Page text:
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Creed

Creed

For fans of the Rocky franchise, it is easy to recommend Creed.

Creed

3.5 / 5

There is something comfortably quaint about the Rocky franchise. Despite diminishing returns in quality, even the inferior sequels have something that makes us want to cheer for their success. Even if Rambo may appeal more to the bloodthirsty xenophobes slathering for a Trump or Carson presidency, Sylvester Stallone’s sweet, not-so-bright pugilist is his career role. But charisma can only carry a franchise so far. It appeared the series was DOA following the moderately well-received Rocky Balboa in 2006. With its star now pushing 70, how could the franchise continue?

Not so fast. Writer/director Ryan Coogler (Fruitvale Station) came up with an ingenious way to keep the Rocky legacy alive in Creed. Starring Michael B. Jordan as the son of Apollo Creed, Coogler found a way to keep Rocky’s legacy alive without rebooting or remaking the series. Not only does Coogler create one of Stallone’s strongest roles since the original film, he also introduces us to a new character who could quite possibly carry his own franchise.

When we first meet Adonis Creed (Jordan), he is a young man in trouble for constantly fighting at the juvenile detention center where he lives. Enter Mary Anne (Phylicia Rashad, not looking a day older than when she appeared on “The Cosby Show”), the wife of Apollo Creed, Rocky’s rival and friend who was killed in the fourth part of the series. Though Adonis was born from an affair, Mary Anne offers to take him in and care for him like a son. But Adonis is a scrapper and has the love of fighting in his veins. Despite the posh upbringing Mary Anne gives him, the young man still travels to Mexico on the weekends to take part in boxing matches.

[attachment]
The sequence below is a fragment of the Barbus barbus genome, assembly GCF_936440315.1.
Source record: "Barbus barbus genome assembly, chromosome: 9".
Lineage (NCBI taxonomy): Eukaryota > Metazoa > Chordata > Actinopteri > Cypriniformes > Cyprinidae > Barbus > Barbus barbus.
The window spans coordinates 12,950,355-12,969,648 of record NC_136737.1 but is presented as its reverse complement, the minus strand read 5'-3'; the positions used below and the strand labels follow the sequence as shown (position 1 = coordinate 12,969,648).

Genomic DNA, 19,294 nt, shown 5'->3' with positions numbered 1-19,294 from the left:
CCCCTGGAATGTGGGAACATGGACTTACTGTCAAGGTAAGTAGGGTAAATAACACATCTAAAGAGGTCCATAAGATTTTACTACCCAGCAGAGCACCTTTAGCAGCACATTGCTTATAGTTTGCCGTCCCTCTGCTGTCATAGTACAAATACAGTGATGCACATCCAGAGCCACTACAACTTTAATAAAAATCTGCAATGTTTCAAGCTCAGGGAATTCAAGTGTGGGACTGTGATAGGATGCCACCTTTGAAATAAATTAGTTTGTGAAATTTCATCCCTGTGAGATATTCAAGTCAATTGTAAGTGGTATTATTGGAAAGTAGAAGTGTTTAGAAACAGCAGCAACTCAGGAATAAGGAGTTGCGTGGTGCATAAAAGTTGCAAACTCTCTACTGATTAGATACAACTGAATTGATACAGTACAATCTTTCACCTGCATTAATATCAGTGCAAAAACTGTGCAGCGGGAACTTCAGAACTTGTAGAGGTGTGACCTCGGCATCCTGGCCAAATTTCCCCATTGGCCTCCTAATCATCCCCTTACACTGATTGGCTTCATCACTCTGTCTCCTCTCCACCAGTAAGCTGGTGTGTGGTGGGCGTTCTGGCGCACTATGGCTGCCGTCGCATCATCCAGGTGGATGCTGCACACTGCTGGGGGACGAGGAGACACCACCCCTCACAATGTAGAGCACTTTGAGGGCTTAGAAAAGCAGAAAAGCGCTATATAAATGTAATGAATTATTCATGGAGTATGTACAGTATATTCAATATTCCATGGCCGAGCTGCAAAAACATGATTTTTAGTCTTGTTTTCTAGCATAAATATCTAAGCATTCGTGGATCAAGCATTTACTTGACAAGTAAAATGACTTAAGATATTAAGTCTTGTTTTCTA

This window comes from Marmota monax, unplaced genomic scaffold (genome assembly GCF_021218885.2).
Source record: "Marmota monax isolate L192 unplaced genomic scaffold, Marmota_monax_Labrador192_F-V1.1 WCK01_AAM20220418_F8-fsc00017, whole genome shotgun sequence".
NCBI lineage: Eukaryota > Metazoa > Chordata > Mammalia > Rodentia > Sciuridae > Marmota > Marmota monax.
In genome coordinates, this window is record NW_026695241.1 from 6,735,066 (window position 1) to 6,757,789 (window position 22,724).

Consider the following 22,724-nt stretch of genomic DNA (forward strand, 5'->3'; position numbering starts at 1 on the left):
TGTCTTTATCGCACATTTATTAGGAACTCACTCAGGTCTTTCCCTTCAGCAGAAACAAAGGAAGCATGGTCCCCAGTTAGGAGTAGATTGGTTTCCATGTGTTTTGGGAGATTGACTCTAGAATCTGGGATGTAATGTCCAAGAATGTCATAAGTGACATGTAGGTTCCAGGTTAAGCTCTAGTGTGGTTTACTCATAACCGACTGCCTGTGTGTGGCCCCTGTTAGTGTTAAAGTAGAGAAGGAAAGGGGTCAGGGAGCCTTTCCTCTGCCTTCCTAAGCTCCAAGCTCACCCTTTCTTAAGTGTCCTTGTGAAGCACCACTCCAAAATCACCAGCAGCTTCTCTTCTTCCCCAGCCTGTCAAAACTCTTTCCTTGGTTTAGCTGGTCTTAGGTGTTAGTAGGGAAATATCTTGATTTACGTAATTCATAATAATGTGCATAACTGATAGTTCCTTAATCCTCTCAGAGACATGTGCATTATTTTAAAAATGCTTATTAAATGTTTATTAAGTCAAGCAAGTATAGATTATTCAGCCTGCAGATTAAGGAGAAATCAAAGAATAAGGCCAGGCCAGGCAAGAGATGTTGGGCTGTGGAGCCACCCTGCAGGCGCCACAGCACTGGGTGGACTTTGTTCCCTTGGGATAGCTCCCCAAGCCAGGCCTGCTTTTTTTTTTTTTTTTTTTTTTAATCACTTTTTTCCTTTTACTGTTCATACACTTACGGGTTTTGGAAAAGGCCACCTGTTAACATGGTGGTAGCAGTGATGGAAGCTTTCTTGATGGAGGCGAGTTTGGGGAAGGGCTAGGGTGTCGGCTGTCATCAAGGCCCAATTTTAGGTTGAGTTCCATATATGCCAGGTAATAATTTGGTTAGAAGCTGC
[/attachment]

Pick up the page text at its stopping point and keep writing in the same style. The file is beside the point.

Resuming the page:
Even though the boy has everything provided for him, he quits his job and travels to Philadelphia to seek out Rocky Balboa, much to Mary Anne’s chagrin. The motivation to get Adonis in the ring, that fighting is hereditary, is a little weak. Once the ball starts rolling, however, the film lands us in familiar (and comfortable) territory. Rocky, now running a restaurant, must be coaxed into training the young man. Once he does, Creed more or less follows the same formula that netted Rocky a Best Picture Oscar.

Making the jump from indie darling to big budget director works for Coogler, even if Creed lacks the edge of his debut, Fruitvale Station. He is more experimental than the folks who directed the Rocky films, unafraid to film a match in an uninterrupted take and even turning the age-old montage into something exciting.

The addition of Stallone bridges the gap between Creed and the other Rocky films. In the first Balboa script not penned by Stallone himself, Coogler does an admirable job remaining true to the character and the lore of the series. With no directing or writing duties, Stallone can use his time to concentrate on embodying the character. This is a Rocky beaten down by time and loss, and Stallone sinks his teeth into the role. The movie wouldn’t work, however, if Jordan wasn’t such a dynamic actor. His Adonis is the perfect foil for Rocky, and together they elevate the sometimes trite material.

For fans of the Rocky franchise, it is easy to recommend Creed. For those of us who grew up watching Stallone fighting Carl Weathers, Mr. T and Dolph Lundgren, Creed taps into the same nostalgic feeling we get revisiting those films. Things have also come full circle as Stallone’s Rocky has taken the place that once belonged to Mickey (Burgess Meredith) in the first film. Yet, Coogler isn’t a hack out there simply to make the studios money, and Jordan is one of the best young actors out there. Creed goes the distance and then some.

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